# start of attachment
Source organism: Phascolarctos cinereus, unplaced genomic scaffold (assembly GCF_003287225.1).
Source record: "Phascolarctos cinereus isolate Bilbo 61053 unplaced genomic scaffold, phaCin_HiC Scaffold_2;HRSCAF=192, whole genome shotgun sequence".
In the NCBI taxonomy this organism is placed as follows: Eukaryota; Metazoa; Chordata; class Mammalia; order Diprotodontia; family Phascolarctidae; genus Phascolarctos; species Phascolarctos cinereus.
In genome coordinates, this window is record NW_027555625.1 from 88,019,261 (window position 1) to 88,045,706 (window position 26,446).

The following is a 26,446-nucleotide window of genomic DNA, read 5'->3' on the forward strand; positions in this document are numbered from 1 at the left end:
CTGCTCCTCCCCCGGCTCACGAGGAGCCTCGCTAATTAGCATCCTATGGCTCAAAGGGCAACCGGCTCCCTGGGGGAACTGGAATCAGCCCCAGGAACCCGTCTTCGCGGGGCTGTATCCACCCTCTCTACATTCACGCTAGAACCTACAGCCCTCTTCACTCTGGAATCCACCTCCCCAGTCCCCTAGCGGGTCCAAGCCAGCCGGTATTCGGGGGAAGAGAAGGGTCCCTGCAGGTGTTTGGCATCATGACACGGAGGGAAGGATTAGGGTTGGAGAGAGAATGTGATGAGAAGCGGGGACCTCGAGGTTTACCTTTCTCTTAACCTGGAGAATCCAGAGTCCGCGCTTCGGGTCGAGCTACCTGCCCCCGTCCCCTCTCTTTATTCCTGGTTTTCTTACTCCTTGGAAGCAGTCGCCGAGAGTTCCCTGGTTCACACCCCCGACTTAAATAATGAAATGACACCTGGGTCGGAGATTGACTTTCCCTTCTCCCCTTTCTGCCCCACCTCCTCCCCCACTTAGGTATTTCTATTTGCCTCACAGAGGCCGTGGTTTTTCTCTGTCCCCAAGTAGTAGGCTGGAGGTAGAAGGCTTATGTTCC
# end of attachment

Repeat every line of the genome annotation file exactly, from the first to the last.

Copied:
Source organism: Phascolarctos cinereus, unplaced genomic scaffold (assembly GCF_003287225.1).
Source record: "Phascolarctos cinereus isolate Bilbo 61053 unplaced genomic scaffold, phaCin_HiC Scaffold_2;HRSCAF=192, whole genome shotgun sequence".
In the NCBI taxonomy this organism is placed as follows: Eukaryota; Metazoa; Chordata; class Mammalia; order Diprotodontia; family Phascolarctidae; genus Phascolarctos; species Phascolarctos cinereus.
In genome coordinates, this window is record NW_027555625.1 from 88,019,261 (window position 1) to 88,045,706 (window position 26,446).

The following is a 26,446-nucleotide window of genomic DNA, read 5'->3' on the forward strand; positions in this document are numbered from 1 at the left end:
CTGCTCCTCCCCCGGCTCACGAGGAGCCTCGCTAATTAGCATCCTATGGCTCAAAGGGCAACCGGCTCCCTGGGGGAACTGGAATCAGCCCCAGGAACCCGTCTTCGCGGGGCTGTATCCACCCTCTCTACATTCACGCTAGAACCTACAGCCCTCTTCACTCTGGAATCCACCTCCCCAGTCCCCTAGCGGGTCCAAGCCAGCCGGTATTCGGGGGAAGAGAAGGGTCCCTGCAGGTGTTTGGCATCATGACACGGAGGGAAGGATTAGGGTTGGAGAGAGAATGTGATGAGAAGCGGGGACCTCGAGGTTTACCTTTCTCTTAACCTGGAGAATCCAGAGTCCGCGCTTCGGGTCGAGCTACCTGCCCCCGTCCCCTCTCTTTATTCCTGGTTTTCTTACTCCTTGGAAGCAGTCGCCGAGAGTTCCCTGGTTCACACCCCCGACTTAAATAATGAAATGACACCTGGGTCGGAGATTGACTTTCCCTTCTCCCCTTTCTGCCCCACCTCCTCCCCCACTTAGGTATTTCTATTTGCCTCACAGAGGCCGTGGTTTTTCTCTGTCCCCAAGTAGTAGGCTGGAGGTAGAAGGCTTATGTTCC